CINEMA: Whip It Good

indiana-jones-crystal-skull.jpg INDIANA JONES AND THE KINGDOM OF THE CRYSTAL SKULL (2008, directed by Steven Spielberg, 124 minutes, U.S.)


When Raiders of the Lost Ark arrived in 1981, it was a 180-degree turn from the epics that the other New Generation Hollywood directors were making; let them have their glowering Colonel Kurtzes and their wife-beating Jake LaMottas. Spielberg and Lucas would reinvent the movie serials of ’30s & ’40s, with their iconic heroes and all the thrills of 13 chapters stuffed into a two-hour feature. Spielberg’s gift with pure action transformed Raiders into something transcendent, and in the decades since, any montage meant to evoke the magic of Hollywood had to contain a shot of Harrison Ford as the irascible Indiana Jones.

Spielberg finessed the job of putting Indy through his paces so well with Raiders it seemed assured that the sequels would pale in comparison. In 1984, Temple of Doom tried to top the original by stuffing it with so many action scenes that we couldn’t catch our breath, and ended up giving a definitive demonstration of why audiences need to breathe. With The Last Crusade, in 1989, it was finally time to make Indy human, and the character gained Sean Connery and a Daddy Complex — which gummed up the movie action. Even with the sequels’ much-noted shortcomings, they were justified by gargantuan box-office, and with Kingdom of the Crystal Skull Spielberg gives every impression of being an elder statesman allowing himself to coast proudly through this outing with a victory lap. It’s an impressively mounted, grand-scale production, yet that whip just doesn’t quite crack the way it used to.

Set in 1957, it is Commie spies, not Nazis, who are holding Indy at gunpoint in the desert of Nevada at the film’s opening. Forced to locate a crate in a sprawling government warehouse, Indy uncovers what they’re looking for: the corpse of an alien body he’d been brought to examine years before. With the John Williams score trumpeting away, he’s soon dodging machine-gun fire as he rolls and tumbles between collapsing props and escapes once again. Indy returns to the university, where he hooks up with a leather-jacketed young rebel named Mutt, played by Shia Laboeuf, who is trussed up like Brando in The Wild One. His main function is to look at Indy with awe. Before you know it, the prop plane is vaulting them both across the globe with a red line marking its path toward danger.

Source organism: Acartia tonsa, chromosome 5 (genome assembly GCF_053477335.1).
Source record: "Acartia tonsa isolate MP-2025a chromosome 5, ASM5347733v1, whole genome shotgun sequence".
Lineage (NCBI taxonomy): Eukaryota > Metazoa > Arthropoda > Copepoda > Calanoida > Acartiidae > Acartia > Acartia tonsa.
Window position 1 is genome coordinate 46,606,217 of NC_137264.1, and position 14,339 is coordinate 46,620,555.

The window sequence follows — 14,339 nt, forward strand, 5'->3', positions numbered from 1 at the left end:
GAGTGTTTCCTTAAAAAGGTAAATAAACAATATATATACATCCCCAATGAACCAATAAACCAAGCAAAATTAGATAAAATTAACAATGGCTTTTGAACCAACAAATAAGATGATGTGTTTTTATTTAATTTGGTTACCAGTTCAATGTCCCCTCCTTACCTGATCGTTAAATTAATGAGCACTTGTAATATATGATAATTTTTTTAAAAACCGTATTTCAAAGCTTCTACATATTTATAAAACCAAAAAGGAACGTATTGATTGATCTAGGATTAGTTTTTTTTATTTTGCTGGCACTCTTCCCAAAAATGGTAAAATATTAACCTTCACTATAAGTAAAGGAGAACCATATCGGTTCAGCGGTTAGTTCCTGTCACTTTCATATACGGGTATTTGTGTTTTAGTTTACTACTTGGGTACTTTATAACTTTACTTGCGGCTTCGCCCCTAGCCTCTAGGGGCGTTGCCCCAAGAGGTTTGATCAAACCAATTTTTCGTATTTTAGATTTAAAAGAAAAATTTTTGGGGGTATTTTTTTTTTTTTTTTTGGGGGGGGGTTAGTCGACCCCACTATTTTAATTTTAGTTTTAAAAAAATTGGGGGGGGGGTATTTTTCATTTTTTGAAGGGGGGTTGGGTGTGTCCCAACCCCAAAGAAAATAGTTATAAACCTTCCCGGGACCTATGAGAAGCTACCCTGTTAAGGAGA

The arrival of Indy (first his hat, then his shadow), the first burst of action and a wild motorcycle chase throughGreetings_from_Indiana.jpg the ivy-clad college town help enliven the opening hour, and there’s that old-fashioned fizz fans of the series will recognize. The film is at its best when Indy is in unfamiliar territory, plopped down in the 1950’s, out of sorts in a world of Elvis, the academic blacklist and a spookily sterile suburban America.

As for the crystal skull, its power and purpose seems about as important as whatever propels James Bond through one of his adventures — it’s just another bauble that stands between the bad guys and world domination. If the script doesn’t care about the crystalline doohickey, it does care about Indy’s private life, trying to pump some sentiment by digging up Marion Ravenwood (Karen Allen), Indy’s love interest in the original, and saddling the whip-snapper with a son he never knew he had. I’m not sure why they think we’re interested in Indy’s romantic life, as he seems about as sexy as the Lone Ranger, and the cloying, flat-soda dialog soon triggered my childhood “Ick, girls!” reflex.

By the film’s second half the novelty of seeing Indy back in the saddle inevitably wanes and we’re stuck with creaky, CGI-assisted retreads of previous scenes of gravity-defying derring-do from the series: more jungles chases, more scary natives and more melting-face men as the film tags every base the producers think will make it a home run with audiences. I like Laboeuf (with an anxious earnestness reminiscent of 80’s uber-goof Steve Guttenberg) although by the time they send him swinging through the trees like Tarzan it was beginning to feel like we should just go home and play the video game instead. Crystal Skull is hardly the disaster that last episode of Stallone’s Rocky saga was; Ford remains somehow convincing as the fist-fighting Jones and it is a pleasant surprise to look upon the bright blue eyes of the little-seen Karen Allen. Still, I went home with the feeling that I just saw a summer reunion tour by a dinosaur act that hasn’t recorded any new tunes in decades. I’m game for a little ’80s nostalgia but Spielberg’s recent work has led us to expect more.


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